Seeing Is Believing: Case Study 1
By Shawna Kulpa
The wonderful thing about working with 3-D CAD programs...is that formal restrictions don’t exist, or at least I haven’t found them yet,” says Othmar Wicke of Wien, Austria. One look at his designs—particularly his lifelike and occasionally surrealistic depictions of sea creatures, insects, and other natural life—illustrate his point: Both his imagination and the possibilities of CAD seem limitless.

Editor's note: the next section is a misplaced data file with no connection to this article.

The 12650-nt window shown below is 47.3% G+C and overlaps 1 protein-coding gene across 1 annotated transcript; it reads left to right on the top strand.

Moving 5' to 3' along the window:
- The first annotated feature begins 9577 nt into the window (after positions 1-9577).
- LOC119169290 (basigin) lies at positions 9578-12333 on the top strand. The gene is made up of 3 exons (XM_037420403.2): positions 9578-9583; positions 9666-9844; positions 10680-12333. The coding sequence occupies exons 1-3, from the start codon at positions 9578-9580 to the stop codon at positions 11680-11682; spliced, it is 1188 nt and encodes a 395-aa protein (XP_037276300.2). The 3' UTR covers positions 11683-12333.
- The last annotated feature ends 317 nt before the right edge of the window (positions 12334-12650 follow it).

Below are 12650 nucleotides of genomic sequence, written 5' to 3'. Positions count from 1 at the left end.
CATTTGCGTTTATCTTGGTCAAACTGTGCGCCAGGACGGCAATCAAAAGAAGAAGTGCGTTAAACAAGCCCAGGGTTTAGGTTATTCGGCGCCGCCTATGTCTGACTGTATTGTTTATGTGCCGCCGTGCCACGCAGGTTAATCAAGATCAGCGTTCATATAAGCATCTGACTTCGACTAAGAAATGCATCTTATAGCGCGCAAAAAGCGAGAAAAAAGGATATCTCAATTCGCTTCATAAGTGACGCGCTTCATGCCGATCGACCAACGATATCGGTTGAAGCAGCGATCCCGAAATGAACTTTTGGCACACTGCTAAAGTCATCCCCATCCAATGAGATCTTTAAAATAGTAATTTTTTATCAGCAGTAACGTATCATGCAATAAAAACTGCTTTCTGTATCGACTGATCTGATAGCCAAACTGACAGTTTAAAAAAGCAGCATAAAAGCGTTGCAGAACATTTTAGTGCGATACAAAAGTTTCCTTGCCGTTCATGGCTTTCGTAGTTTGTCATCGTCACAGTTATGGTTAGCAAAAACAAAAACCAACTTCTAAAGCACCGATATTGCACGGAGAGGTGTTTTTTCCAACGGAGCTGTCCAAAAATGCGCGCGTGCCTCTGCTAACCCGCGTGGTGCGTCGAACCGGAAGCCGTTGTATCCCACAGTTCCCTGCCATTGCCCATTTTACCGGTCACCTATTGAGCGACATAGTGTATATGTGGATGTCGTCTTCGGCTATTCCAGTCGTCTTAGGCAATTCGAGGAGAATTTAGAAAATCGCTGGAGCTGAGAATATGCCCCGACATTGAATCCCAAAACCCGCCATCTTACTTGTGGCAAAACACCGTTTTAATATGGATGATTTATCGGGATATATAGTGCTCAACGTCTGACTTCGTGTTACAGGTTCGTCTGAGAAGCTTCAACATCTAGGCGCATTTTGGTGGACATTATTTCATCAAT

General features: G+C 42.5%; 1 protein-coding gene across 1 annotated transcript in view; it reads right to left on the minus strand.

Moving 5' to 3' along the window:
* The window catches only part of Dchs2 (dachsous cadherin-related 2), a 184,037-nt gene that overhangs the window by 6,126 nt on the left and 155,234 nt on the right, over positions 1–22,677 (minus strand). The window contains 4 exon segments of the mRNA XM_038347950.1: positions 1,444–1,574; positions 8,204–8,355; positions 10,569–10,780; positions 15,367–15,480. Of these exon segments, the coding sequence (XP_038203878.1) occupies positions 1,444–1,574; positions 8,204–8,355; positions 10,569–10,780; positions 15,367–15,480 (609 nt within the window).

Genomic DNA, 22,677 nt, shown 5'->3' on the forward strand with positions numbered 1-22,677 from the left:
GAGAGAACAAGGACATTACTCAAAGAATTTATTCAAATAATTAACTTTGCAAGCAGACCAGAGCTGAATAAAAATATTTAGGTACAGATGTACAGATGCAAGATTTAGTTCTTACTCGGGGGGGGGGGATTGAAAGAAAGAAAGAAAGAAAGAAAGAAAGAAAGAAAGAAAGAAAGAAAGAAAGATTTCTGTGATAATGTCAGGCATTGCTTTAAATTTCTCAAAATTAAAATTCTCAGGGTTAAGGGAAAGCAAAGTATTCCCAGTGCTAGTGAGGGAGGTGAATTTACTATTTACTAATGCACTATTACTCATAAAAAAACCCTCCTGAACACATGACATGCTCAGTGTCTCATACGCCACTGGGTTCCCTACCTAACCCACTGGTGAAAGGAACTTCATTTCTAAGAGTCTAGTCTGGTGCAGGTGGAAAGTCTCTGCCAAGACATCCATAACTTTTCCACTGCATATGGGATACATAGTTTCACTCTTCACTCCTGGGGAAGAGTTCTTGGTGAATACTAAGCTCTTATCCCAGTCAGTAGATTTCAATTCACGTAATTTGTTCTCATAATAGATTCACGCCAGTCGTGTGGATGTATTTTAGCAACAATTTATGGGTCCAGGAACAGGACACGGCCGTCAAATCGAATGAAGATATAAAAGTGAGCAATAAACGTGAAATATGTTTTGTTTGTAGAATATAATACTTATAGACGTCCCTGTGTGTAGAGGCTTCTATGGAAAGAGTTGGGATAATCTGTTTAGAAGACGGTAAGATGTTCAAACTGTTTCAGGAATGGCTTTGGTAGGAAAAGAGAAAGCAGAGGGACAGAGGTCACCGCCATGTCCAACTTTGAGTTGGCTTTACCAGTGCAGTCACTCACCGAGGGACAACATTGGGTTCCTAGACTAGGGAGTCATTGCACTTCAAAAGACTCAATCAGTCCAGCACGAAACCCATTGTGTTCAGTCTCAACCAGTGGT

Wicke starts his designs by first doing pencil sketches, which he then imports into his Rhinoceros 3-D modeling program and refines them. He acknowledges that the software does have a learning curve, and that good planning is needed, along with an understanding of the necessary specifications for production (such as the minimum material thickness needed for a successful cast) but says it’s all still basically drawing in three-dimensional space. “A computer is a tool for me the same as a hammer, tongs, or a file, except it is much more complex.”